There was not a whiff of peacetime, soon-to-be civilian in this toy; these were not Ken dolls in dress uniforms at the debutante ball. G.I. Joe was olive drab, M1 rifle, canned Spam, scar-faced, down-and-dirty. The hard-plastic soldiers (petroleum-based all the way) were built to take a pounding. In the spring of 1965, in GI Bill–built suburbs from Levittown, New York, to Castro Valley, California, ten-year-old boys were digging miniature foxholes and jerry-rigging Dad’s old handkerchiefs to make paratroopers out of their new dolls. Hasbro had an instant hit; G.I. Joe did close to $20 million in sales that first year. Early indications pointed to steady growth.
But sales reports later in the ’60s made for unhappy reading in the Hasbro boardroom, and by the early 1970s the toy company found itself leaning on gimmicks to sell G.I. Joe. These included fuzzy flocked hair (they called it “realistic”), a nonregulation beard, colorful new uniform choices, swiveling “Eagle-Eyes,” and a fighting hand formed into a “Kung Fu Grip” (Bruce Lee had taken off by then). Hasbro folded G.I. Joe into “The Adventure Team?.?.?.?ready to go wherever adventure leads.” The company was at pains to minimize the militaryness of its military doll.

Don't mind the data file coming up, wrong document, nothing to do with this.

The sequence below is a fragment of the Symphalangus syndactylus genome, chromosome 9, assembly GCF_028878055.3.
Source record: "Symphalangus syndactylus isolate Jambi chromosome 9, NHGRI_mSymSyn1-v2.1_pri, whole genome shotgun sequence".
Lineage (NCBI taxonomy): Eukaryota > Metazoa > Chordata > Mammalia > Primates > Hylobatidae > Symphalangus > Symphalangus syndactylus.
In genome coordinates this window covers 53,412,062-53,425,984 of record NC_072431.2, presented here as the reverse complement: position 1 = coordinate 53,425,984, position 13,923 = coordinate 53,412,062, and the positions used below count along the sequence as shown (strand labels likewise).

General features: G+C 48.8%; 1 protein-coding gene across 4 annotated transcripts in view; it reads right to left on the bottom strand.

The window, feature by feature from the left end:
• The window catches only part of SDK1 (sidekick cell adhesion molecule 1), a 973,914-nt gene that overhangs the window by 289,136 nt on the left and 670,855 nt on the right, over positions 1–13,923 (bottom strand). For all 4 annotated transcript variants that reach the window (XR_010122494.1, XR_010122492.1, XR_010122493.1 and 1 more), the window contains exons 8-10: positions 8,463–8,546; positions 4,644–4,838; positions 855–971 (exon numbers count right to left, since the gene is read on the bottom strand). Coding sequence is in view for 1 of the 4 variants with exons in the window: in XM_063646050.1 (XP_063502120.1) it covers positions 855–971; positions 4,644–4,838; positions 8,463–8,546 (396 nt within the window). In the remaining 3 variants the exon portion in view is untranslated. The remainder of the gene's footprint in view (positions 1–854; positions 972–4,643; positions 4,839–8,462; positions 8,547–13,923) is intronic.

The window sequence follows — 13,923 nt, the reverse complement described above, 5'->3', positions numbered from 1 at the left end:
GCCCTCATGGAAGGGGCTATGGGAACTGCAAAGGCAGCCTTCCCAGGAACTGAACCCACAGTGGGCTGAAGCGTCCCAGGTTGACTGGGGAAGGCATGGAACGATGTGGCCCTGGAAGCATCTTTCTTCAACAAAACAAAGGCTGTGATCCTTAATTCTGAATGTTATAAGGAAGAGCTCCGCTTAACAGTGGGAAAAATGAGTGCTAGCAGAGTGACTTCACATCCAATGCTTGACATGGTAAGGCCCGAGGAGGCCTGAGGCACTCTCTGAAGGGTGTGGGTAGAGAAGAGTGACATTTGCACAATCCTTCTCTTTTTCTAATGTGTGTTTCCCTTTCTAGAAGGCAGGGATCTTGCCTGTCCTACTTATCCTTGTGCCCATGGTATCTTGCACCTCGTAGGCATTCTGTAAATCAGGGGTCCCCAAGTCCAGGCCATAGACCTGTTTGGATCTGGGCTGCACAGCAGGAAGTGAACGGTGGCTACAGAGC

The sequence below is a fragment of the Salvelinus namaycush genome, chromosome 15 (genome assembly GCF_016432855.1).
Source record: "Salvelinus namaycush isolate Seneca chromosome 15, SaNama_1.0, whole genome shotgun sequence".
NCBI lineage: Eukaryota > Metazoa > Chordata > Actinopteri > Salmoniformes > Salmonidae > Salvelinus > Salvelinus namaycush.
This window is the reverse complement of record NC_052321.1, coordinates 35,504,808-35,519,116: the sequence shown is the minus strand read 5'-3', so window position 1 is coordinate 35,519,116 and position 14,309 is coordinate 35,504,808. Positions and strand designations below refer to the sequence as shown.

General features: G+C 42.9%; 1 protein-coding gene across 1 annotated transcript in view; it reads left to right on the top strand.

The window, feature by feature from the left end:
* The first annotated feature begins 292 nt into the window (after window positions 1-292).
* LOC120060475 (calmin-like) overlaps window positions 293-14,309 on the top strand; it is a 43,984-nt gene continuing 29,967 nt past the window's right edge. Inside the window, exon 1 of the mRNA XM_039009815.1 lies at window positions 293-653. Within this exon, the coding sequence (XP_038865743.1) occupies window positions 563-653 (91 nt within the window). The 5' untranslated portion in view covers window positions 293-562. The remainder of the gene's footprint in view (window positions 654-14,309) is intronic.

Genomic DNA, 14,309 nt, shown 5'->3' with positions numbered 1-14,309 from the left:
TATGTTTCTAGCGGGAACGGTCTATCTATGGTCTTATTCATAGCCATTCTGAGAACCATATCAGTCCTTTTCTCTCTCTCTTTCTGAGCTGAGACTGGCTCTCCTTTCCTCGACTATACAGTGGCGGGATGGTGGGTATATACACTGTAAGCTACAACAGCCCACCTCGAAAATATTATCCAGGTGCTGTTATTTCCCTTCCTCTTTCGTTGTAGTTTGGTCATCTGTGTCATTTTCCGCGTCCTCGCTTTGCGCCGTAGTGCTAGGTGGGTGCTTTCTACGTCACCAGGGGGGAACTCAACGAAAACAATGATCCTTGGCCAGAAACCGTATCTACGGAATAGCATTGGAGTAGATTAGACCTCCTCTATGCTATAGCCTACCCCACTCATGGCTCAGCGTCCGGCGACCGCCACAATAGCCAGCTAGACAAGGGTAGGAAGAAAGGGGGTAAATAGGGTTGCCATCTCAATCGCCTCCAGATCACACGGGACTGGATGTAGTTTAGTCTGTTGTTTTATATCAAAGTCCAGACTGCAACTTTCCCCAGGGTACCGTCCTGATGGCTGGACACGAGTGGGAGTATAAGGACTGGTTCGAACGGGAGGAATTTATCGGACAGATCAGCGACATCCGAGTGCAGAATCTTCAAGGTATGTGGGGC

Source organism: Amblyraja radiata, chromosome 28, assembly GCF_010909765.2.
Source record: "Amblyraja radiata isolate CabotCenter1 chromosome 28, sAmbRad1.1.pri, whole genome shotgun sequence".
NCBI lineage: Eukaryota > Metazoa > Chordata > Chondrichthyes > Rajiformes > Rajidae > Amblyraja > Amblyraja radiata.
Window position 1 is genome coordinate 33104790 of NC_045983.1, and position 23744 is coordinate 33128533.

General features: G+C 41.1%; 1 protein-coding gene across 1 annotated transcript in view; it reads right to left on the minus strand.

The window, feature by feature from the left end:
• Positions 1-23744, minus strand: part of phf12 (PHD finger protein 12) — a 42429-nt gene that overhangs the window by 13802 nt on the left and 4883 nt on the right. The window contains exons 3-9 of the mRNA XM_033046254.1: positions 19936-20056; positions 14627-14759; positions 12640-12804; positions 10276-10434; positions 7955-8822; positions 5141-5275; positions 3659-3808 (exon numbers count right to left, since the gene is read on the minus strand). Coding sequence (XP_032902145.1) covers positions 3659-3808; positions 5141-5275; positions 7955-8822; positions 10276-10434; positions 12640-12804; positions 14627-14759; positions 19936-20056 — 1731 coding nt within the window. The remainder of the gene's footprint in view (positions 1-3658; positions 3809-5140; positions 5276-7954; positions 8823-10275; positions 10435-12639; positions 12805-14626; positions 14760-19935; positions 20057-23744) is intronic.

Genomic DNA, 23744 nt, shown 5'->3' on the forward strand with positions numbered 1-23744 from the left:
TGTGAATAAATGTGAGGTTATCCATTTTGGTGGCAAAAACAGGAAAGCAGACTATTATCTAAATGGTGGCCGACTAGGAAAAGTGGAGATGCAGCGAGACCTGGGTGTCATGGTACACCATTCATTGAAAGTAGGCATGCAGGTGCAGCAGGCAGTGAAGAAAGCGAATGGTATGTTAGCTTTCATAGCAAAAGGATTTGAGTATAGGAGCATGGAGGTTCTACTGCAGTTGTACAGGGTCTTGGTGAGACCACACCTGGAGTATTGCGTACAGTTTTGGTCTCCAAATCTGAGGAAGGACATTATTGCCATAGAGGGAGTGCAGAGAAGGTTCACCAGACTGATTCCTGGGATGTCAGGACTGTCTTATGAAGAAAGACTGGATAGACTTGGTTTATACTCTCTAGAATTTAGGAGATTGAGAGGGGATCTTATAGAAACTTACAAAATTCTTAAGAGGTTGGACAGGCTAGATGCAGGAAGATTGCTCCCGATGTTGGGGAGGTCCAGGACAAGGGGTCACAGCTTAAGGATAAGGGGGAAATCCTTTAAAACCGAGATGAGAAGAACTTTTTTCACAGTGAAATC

You can’t blame the Hasbro marketers and their sell-side analysts for having been optimistic in those first heady months of 1964. They were sure they were riding the long wave of good feeling for US soldierdom. How could they have known that the ground under G.I. Joe was beginning to shift, even in the happy springtime of his advent?